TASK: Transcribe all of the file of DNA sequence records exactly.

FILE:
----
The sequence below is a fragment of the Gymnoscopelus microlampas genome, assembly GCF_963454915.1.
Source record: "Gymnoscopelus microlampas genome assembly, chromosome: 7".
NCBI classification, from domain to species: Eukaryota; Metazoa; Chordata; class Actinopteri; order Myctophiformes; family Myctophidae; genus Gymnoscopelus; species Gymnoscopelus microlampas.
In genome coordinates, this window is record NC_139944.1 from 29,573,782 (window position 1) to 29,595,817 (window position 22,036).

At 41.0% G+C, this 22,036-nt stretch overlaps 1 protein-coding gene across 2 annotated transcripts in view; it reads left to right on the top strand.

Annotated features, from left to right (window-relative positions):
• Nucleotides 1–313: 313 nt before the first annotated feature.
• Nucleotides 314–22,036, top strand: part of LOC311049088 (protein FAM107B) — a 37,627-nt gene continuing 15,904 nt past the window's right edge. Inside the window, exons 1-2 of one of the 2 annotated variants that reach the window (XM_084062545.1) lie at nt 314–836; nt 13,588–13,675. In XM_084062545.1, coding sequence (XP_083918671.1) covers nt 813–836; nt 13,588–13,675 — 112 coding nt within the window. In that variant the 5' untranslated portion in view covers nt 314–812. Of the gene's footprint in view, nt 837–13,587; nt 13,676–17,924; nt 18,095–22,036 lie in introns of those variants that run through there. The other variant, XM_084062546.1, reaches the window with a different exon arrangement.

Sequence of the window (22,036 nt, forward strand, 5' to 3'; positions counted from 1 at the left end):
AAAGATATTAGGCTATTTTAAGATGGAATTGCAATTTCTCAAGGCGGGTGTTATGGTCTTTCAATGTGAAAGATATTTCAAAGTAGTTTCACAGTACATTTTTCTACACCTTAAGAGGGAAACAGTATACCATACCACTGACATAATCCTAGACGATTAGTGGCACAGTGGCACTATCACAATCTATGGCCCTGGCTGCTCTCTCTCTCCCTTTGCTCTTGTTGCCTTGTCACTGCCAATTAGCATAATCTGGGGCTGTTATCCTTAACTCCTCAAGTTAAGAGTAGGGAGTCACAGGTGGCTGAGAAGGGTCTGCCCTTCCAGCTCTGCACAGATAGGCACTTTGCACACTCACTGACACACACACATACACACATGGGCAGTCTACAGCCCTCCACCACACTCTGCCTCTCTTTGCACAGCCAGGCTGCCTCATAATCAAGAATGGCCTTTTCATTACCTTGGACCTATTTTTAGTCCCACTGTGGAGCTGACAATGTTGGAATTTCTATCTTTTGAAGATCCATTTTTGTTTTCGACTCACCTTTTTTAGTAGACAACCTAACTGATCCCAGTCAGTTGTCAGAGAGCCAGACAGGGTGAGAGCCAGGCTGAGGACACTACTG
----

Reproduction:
The sequence below is a fragment of the Gymnoscopelus microlampas genome, assembly GCF_963454915.1.
Source record: "Gymnoscopelus microlampas genome assembly, chromosome: 7".
NCBI classification, from domain to species: Eukaryota; Metazoa; Chordata; class Actinopteri; order Myctophiformes; family Myctophidae; genus Gymnoscopelus; species Gymnoscopelus microlampas.
In genome coordinates, this window is record NC_139944.1 from 29,573,782 (window position 1) to 29,595,817 (window position 22,036).

At 41.0% G+C, this 22,036-nt stretch overlaps 1 protein-coding gene across 2 annotated transcripts in view; it reads left to right on the top strand.

Annotated features, from left to right (window-relative positions):
• Nucleotides 1–313: 313 nt before the first annotated feature.
• Nucleotides 314–22,036, top strand: part of LOC311049088 (protein FAM107B) — a 37,627-nt gene continuing 15,904 nt past the window's right edge. Inside the window, exons 1-2 of one of the 2 annotated variants that reach the window (XM_084062545.1) lie at nt 314–836; nt 13,588–13,675. In XM_084062545.1, coding sequence (XP_083918671.1) covers nt 813–836; nt 13,588–13,675 — 112 coding nt within the window. In that variant the 5' untranslated portion in view covers nt 314–812. Of the gene's footprint in view, nt 837–13,587; nt 13,676–17,924; nt 18,095–22,036 lie in introns of those variants that run through there. The other variant, XM_084062546.1, reaches the window with a different exon arrangement.

Sequence of the window (22,036 nt, forward strand, 5' to 3'; positions counted from 1 at the left end):
AAAGATATTAGGCTATTTTAAGATGGAATTGCAATTTCTCAAGGCGGGTGTTATGGTCTTTCAATGTGAAAGATATTTCAAAGTAGTTTCACAGTACATTTTTCTACACCTTAAGAGGGAAACAGTATACCATACCACTGACATAATCCTAGACGATTAGTGGCACAGTGGCACTATCACAATCTATGGCCCTGGCTGCTCTCTCTCTCCCTTTGCTCTTGTTGCCTTGTCACTGCCAATTAGCATAATCTGGGGCTGTTATCCTTAACTCCTCAAGTTAAGAGTAGGGAGTCACAGGTGGCTGAGAAGGGTCTGCCCTTCCAGCTCTGCACAGATAGGCACTTTGCACACTCACTGACACACACACATACACACATGGGCAGTCTACAGCCCTCCACCACACTCTGCCTCTCTTTGCACAGCCAGGCTGCCTCATAATCAAGAATGGCCTTTTCATTACCTTGGACCTATTTTTAGTCCCACTGTGGAGCTGACAATGTTGGAATTTCTATCTTTTGAAGATCCATTTTTGTTTTCGACTCACCTTTTTTAGTAGACAACCTAACTGATCCCAGTCAGTTGTCAGAGAGCCAGACAGGGTGAGAGCCAGGCTGAGGACACTACTG